No, folks, there are no winners in the trade wars, but there are smaller losers and bigger losers. When you impose tariffs on final and intermediate goods, consumers and producers loose. When you impose trade restrictions on imports of basic commodities, without altering global markets supply and demand, you are simply substituting suppliers (see  The latter change might involve some costs, but these costs are much lower than restricting trade in higher value added goods.

17/9/19: Flight from Fundamentals is Flight from Quality: Corporate Risk

Great chart via @jessefelder highlighting the extent to which the bond markets are getting seriously divorced from the normal ‘fundamentals’ of corporate finance:

Corporate debt has expanded at roughly x2 the rate of growth of corporate earnings since the start of this decade. And corporate bond yields are persistently heading South (see: and investment for growth is falling (see: Which continues to put more and more pressure on corporate valuations. As a friend recently remarked, at 2% interest rates, the game will be over. It might be over at 2% or 3% or 1.5%… take your number pick with a pinch of sarcasm… but one thing is certain, earnings no longer sustain markets valuations, real corporate investment no longer sustains financialized investment models, and economy no longer sustain real, broadly-based growth. Something must give.

16/7/19: Monetary Policy Paradigm: To Cut or To Cut, and Not to Not Cut

QE is back… almost. After a decade plus of failing to deliver on its core objectives, and having primed the massive bubble in risky assets, while pumping sky high wealth inequality through massive monetary transfers to the established Wall Street elites… all while denying that we are in an ongoing secular stagnation. So, courtesy of the unpredictable, erratic and highly uneven economic parameters performance of the last 12 months, we now have this:
Because, for all the obvious reasons, doing more of the same and expecting a different result is the wisdom of the policymaking in the 21st century.

16/7/19: Corporate Yields are Heading South in the Euro Land

Some of the euro area’s junk-rated corporate debt is now trading at negative yields, and over 15% of near-junk debt is also charging the lenders to provide cash to financially weaker companies:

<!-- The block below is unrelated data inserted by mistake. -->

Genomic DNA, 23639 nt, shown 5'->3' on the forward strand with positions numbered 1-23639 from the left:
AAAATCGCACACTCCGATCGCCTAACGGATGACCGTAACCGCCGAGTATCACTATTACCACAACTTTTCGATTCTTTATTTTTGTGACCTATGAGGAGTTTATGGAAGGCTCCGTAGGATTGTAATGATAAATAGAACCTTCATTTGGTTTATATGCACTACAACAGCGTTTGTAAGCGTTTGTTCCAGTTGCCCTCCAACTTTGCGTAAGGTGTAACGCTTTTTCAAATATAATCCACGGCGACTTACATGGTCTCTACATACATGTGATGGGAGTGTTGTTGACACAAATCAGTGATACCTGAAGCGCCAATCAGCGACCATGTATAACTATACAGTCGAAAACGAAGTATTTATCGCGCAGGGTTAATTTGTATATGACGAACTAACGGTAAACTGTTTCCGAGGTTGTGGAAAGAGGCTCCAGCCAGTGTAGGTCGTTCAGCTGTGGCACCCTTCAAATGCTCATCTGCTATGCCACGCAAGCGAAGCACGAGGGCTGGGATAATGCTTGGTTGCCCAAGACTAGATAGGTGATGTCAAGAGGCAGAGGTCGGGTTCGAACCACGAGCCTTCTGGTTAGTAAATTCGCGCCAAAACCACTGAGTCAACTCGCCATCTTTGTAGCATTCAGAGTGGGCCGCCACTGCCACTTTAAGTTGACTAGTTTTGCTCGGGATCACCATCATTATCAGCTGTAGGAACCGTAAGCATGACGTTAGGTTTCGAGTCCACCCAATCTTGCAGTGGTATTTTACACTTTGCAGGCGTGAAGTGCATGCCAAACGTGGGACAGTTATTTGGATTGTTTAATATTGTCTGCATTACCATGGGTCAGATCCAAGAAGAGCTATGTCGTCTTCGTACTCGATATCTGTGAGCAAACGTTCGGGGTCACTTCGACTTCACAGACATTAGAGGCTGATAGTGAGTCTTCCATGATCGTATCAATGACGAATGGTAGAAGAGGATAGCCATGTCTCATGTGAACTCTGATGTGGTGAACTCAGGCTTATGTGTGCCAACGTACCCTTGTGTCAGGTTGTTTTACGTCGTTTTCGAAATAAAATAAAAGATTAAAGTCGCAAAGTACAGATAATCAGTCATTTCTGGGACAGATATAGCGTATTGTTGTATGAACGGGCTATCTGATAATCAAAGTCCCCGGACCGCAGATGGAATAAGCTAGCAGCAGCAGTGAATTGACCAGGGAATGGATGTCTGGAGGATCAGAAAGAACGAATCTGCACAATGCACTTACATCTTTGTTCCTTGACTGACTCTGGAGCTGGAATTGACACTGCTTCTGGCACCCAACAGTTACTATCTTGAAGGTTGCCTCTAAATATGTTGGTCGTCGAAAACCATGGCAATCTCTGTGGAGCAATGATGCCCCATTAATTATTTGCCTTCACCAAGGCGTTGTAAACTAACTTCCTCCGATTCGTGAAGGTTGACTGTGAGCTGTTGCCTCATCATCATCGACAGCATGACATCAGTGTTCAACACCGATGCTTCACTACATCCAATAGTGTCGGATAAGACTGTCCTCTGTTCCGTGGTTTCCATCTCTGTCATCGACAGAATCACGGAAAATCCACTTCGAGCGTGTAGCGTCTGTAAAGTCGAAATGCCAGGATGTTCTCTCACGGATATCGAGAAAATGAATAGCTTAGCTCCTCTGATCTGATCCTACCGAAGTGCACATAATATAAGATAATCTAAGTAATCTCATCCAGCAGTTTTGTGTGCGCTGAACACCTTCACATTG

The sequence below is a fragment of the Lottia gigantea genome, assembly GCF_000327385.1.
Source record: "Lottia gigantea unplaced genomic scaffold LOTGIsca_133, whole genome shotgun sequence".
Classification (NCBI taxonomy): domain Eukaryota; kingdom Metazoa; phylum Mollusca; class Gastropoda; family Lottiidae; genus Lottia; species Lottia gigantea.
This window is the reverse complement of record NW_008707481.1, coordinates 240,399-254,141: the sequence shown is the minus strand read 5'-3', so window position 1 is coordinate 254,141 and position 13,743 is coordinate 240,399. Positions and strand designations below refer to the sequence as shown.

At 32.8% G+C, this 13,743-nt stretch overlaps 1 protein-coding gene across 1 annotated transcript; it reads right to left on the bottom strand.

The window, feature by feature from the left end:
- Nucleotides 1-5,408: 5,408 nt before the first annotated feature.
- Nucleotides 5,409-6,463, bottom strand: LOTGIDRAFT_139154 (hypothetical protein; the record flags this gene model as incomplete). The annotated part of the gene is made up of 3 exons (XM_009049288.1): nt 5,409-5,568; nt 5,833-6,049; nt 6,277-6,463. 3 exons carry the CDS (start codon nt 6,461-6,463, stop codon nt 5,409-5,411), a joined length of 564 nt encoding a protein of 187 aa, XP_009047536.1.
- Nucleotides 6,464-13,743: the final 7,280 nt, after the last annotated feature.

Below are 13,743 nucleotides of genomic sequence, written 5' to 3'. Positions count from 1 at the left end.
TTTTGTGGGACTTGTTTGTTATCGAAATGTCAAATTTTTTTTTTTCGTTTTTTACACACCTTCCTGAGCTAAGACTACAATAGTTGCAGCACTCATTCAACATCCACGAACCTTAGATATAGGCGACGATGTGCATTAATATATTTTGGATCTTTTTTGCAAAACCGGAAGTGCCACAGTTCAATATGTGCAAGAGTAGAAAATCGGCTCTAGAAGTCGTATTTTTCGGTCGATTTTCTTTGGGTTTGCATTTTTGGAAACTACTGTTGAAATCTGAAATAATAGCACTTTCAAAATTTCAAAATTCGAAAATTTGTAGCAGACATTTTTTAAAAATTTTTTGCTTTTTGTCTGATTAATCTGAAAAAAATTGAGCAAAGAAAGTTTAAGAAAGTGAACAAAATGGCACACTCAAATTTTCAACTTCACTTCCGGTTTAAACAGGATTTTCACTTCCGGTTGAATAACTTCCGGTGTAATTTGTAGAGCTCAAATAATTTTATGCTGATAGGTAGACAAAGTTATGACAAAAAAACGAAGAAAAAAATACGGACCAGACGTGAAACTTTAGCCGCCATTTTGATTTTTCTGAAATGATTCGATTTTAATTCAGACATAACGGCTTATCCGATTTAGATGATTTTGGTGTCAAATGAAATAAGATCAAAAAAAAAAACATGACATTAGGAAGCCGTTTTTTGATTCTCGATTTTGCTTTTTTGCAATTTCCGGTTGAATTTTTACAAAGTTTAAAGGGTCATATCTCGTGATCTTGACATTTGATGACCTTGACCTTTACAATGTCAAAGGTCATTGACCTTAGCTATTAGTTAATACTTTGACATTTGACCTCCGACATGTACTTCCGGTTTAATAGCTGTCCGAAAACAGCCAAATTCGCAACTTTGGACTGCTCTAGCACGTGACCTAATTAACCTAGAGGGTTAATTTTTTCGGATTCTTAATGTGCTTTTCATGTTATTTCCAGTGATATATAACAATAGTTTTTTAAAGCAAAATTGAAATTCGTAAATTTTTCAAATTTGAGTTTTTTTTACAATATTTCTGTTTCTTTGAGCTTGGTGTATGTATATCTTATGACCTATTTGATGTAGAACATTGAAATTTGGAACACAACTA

Source: WSJ

While the overall stock of negative yielding debt (sovereign and corporate) is now nearing $13.5 trillion worldwide:

Source: Bloomberg

All in 51 percent of all European Government bonds are trading at negative yields, and just over 30 percent of all investment grade corporate bond issued in Euro.

The percentage of negative yielding debt amongst junk-rated corporates is small. Bank of America ML estimated that the percentage of BB-rated European corporate bonds with negative yield rose from 0.225% at the end of May to 1.5% at the end of June. Back then, 14 companies had junk-rated bonds rated BB or lower with negative yields, with total market value of $3 billion.

The chart below plots corporate junk-rated bond yields index for the euro issuers:

Meanwhile, Greek Government bonds auction this week went into a massive demand overdrive. Greece sold more than EUR13 billion worth of 7-year bonds, almost EUR11 billion more than it planned originally, at the yields of 1.9 percent, or 2.4 percentage points above the Eurozone benchmark average. The spread to Eurozone benchmark has now fallen from 3.73 percent in March sale. In fact, U.S. 7 year bonds are selling at a yield of 1.97 percent, implying lower yields for Greek debt than the U.S. debt.

Here is the chart plotting Euro area sovereign yield curves for AAA-rated and for all bonds:

The yields on AAA-rated debt are negative out to 13 years maturity, and for all bonds to 8 years maturity. 

13/7/19: Great Recession in Europe and the U.S. Great Depression

In a one-chart summary, why Euro has been a painfully failing experiment in monetary policy:

The above chart shows the comparative in real GDP levels between the Great Depression in the U.S. (1929-1936) and the Great Recession in Greece (starting from 2008 with data through 2018, and then using IMF estimate for 2019 published in April 2019 WEO, and IMF WEO forecasts from 2020 through 2024, data from 2025 on is taken at a linear trend using 2024 growth forecast). In simple terms, the U.S. real GDP reached its pre-Great Depression levels in the 7th year following the onset of the crisis, although some estimates put this to year 10, depending on the base used.  Greek Great Recession is now in year 11, and counting. By the end of 2019, the IMF estimates that the Greek economy will be 22.1 percent below the 2007 levels, and by 2024 (the furthest IMF forecast we have), it is expected to be 16.2 percent below the 2007 levels.

While one can make the point on Greece’s ‘unique status’ as an economy that should never have been in the Euro in the first place, three arguments stand out against this point:

  1.  Greece is a member of the Eurozone, and if this membership was attained over all rational arguments against it, this very fact shows that the Euro is a poorly structured monetary arrangement; 
  2. As a member of the Eurozone, Greece should have been provided with monetary and fiscal tools for addressing the massive crisis the country experienced. Per chart above, it clearly was not accorded such: and
  3. Greece is hardly the only economy in this situation. Italy is patently in the same boat, and as shown in the chart below, nine out of the EA19 states have experienced longer duration of recovery from the Great Recession than the U.S. from the Great Depression.